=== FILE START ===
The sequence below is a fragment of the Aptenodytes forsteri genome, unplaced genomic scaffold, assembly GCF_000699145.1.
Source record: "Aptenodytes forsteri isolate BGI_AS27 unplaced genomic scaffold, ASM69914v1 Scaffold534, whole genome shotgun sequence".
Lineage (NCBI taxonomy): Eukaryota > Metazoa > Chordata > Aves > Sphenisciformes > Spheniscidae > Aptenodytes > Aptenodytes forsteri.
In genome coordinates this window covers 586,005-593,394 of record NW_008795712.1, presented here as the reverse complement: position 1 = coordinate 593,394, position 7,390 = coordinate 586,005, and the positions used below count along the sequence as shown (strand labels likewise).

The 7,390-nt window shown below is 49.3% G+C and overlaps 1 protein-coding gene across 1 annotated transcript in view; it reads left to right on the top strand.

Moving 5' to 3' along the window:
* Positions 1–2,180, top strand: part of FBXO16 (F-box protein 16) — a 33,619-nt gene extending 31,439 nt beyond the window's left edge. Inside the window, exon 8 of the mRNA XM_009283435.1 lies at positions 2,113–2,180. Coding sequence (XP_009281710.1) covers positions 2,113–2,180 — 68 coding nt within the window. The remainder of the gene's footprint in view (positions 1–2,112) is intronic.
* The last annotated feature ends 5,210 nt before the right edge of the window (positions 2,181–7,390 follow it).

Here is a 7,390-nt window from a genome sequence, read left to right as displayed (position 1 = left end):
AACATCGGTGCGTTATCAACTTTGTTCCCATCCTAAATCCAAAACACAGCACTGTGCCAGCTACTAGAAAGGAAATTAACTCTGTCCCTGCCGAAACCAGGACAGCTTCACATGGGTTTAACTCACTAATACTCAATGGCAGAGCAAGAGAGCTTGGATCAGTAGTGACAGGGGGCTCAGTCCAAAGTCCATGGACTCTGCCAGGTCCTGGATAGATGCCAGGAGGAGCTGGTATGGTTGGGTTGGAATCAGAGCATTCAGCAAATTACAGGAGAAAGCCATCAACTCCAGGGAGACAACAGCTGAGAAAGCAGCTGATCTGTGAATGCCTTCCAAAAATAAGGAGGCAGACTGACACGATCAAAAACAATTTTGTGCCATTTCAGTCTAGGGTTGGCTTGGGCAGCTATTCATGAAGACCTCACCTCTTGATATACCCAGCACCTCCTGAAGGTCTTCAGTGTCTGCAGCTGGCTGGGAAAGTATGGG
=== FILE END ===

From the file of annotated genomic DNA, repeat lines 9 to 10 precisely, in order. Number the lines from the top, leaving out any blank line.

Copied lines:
Here is a 7,390-nt window from a genome sequence, read left to right as displayed (position 1 = left end):
AACATCGGTGCGTTATCAACTTTGTTCCCATCCTAAATCCAAAACACAGCACTGTGCCAGCTACTAGAAAGGAAATTAACTCTGTCCCTGCCGAAACCAGGACAGCTTCACATGGGTTTAACTCACTAATACTCAATGGCAGAGCAAGAGAGCTTGGATCAGTAGTGACAGGGGGCTCAGTCCAAAGTCCATGGACTCTGCCAGGTCCTGGATAGATGCCAGGAGGAGCTGGTATGGTTGGGTTGGAATCAGAGCATTCAGCAAATTACAGGAGAAAGCCATCAACTCCAGGGAGACAACAGCTGAGAAAGCAGCTGATCTGTGAATGCCTTCCAAAAATAAGGAGGCAGACTGACACGATCAAAAACAATTTTGTGCCATTTCAGTCTAGGGTTGGCTTGGGCAGCTATTCATGAAGACCTCACCTCTTGATATACCCAGCACCTCCTGAAGGTCTTCAGTGTCTGCAGCTGGCTGGGAAAGTATGGG